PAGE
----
Why did the Pakistani ‘Establishment’ Bring Back Nawaz Sharif to Pakistan?
Dr Rishi Gupta
Nawaz Sharif is Back

Nawaz Sharif, the former Prime Minister of Pakistan, is leaving no stone unturned in projecting himself as an ‘ideal’ Prime Ministerial candidate for the forthcoming General Elections scheduled for 08 February next year. He is rightly doing so because now it is clear that his return to Pakistan in October this year after a four-year self-imposed exile in London has the approval of the ‘establishment’—the army, intelligence and pro-military leaders.

Since he arrived in Pakistan, Nawaz Sharif, in his public and special meetings, has attempted to present his vision for Pakistan on the domestic and foreign policy front. Among his top domestic priorities is economic development focussing on monetary policy, fulfilling the International Monetary Fund (IMF) bailout conditions to obtain the approved USD 3 billion loan and bringing down electricity and food prices.

Umeed-e-Pakistan

Nawaz Sharif promises to bring back Pakistan’s lost glory by being the “Umeed-e-Pakistan”—the Hope of Pakistan. While he recounts his most outstanding economic achievements during his three terms, he has a personal challenge before he tastes the power again. Sharif blames Imran Khan for the false cases against him, forcing him to exile in London and jailing Sharif’s family members, including his daughter Maryam Nawaz.

Despite Nawaz Sharif’s promises of no vengeance against Imran Khan, his wounds seem to be deeper against the latter. Sharif’s subtle yet regular attacks against former Prime Minister Imran Khan exhibit that Sharif won’t let his suffering go in vain. At a recent Pakistan Muslim League (PML)-N and Parliamentary Board Members meeting, Nawaz Sharif promised to hold Imran Khan accountable for economic mishaps and for putting the people of Pakistan through dire poverty.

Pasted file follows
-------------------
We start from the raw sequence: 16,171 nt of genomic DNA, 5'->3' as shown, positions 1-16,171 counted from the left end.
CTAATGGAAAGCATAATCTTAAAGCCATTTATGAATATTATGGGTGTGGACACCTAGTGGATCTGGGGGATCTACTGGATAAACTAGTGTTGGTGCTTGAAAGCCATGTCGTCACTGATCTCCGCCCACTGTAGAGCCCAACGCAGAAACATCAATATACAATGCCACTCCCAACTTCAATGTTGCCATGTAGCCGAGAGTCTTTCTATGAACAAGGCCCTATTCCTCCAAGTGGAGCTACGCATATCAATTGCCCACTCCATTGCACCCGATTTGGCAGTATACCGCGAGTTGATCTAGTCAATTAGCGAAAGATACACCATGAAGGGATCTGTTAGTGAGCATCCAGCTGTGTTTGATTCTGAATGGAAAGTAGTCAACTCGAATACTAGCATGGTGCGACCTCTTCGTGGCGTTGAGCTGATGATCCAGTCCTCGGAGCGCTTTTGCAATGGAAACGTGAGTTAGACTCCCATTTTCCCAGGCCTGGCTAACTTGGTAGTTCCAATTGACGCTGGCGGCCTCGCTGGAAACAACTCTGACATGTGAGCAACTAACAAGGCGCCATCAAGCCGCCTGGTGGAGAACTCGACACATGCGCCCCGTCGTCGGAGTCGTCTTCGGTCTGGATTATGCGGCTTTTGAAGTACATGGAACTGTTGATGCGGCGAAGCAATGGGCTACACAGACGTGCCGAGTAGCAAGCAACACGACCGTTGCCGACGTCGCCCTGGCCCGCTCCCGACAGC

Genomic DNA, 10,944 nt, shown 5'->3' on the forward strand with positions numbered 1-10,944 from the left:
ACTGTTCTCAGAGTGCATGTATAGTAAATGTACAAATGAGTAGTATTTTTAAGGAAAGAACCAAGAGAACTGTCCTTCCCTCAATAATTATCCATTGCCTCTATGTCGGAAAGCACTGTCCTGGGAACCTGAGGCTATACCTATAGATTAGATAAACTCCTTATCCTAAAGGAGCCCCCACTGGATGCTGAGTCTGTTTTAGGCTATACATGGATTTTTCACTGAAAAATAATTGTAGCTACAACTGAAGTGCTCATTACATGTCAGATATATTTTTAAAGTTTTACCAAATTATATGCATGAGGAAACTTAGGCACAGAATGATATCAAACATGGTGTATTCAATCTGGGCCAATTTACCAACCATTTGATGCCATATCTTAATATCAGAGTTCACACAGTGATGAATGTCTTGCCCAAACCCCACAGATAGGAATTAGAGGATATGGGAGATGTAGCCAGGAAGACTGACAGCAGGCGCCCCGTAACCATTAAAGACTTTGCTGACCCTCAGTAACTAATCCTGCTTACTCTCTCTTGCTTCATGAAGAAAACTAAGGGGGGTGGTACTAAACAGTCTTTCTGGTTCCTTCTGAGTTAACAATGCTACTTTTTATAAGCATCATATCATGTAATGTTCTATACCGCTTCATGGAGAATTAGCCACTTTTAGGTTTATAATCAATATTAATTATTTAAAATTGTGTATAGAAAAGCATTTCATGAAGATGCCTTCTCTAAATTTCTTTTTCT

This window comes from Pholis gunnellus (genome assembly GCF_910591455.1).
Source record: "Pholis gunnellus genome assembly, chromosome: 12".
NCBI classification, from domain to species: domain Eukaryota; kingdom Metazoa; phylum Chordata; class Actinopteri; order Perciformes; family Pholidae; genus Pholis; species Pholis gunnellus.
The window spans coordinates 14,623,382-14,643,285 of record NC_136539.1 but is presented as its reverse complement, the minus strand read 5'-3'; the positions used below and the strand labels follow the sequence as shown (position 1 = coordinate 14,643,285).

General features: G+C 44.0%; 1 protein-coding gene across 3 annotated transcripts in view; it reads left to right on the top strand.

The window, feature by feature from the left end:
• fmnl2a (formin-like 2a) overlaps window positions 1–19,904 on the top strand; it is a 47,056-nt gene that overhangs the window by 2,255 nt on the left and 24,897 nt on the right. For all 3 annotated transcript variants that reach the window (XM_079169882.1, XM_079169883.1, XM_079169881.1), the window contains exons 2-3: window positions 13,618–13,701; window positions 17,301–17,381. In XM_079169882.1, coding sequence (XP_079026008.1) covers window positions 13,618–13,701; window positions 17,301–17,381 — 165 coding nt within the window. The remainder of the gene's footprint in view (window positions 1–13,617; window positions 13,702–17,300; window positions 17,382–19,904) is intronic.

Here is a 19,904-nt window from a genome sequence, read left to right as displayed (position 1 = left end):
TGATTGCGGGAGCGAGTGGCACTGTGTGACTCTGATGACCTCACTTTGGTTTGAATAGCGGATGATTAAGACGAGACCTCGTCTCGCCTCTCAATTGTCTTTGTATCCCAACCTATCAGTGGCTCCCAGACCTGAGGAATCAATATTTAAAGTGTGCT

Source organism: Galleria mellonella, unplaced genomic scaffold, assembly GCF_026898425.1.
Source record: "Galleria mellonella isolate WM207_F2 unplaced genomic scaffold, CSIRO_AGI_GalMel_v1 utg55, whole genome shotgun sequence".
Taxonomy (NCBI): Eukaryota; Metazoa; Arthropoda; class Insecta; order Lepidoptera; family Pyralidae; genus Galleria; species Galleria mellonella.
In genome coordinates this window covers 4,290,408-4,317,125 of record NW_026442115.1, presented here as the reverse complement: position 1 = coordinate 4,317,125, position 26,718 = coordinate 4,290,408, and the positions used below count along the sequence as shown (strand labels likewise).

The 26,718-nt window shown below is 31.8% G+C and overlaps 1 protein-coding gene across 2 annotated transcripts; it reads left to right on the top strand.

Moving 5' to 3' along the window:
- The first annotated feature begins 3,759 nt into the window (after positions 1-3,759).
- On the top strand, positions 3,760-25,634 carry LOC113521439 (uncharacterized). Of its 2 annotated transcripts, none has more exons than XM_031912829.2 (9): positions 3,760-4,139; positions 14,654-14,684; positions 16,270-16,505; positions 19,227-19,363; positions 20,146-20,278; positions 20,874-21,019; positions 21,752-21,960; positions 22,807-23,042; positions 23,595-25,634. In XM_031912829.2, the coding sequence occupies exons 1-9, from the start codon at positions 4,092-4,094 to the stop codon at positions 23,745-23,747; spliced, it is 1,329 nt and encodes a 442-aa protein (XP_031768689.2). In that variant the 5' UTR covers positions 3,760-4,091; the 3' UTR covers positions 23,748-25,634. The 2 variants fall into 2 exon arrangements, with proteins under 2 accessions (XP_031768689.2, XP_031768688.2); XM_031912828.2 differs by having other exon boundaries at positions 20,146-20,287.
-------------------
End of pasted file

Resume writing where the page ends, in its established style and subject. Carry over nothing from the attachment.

One-Sided Elections in 2024

The 08 February 2024 polls are likely to be one-sided, favouring Nawaz Sharif’s PML-N and its ally parties precisely because the ‘establishment’ has granted him legal and political immunity. Also, the absence of Imran Khan, who is lodged in Adiala Jail after being convicted in the Toshakhana Corruption Case and faces the court in another hundred-plus cases, gives an upper hand to Nawaz Sharif in the upcoming elections.

While Sharif’s return to Pakistan has the silent approval of the Pakistani army, his ambitions to become the Prime Minister of Pakistan for the fourth time and his strong advocacy for civilian supremacy by seeking a free hand in running the country may not go well with the army. Sharif’s past experiences with the army leadership, including a military coup in 1999 by General Parvez Musharraf, support Sharif’s concerns.

Even if the Pakistan Army disapproved of Nawaz Sharif’s subtle quest for a free hand, they had no choice but to compromise, considering it had no other face as experienced and popular as Nawaz Sharif. Also, repeated demands for accountability for conspirators against him and his family exhibit a more assertive Nawaz Sharif. He understands that current power dynamics suit him well, and had he made such a demand a few months ago, he could have posed a risk for his PML-N party and the ‘establishment’.

Signalling to Improve Ties with India

On the foreign policy front, Nawaz Sharif has taken a riskier and more daring stance by advocating improved ties with India. In his two crucial public and party engagements—the first one in Lahore on 23 October, where he addressed a rally of thousands of his supporters and a second address to the PML-N Parliamentary board members on 10 December, Nawaz Sharif has stressed the need to improve relations with New Delhi.

India certainly is a silver lining for Sharif as it was during his second term as the Prime Minister that Indian Prime Minister Atal Bihari Vajpayee went to Lahore, and in 2015—his third term that a newly elected Narendra Modi landed in Lahore. At the meeting, Sharif questioned whether anyone had visited Pakistan before them, signalling his intent to emphasize his leadership and diplomatic engagements.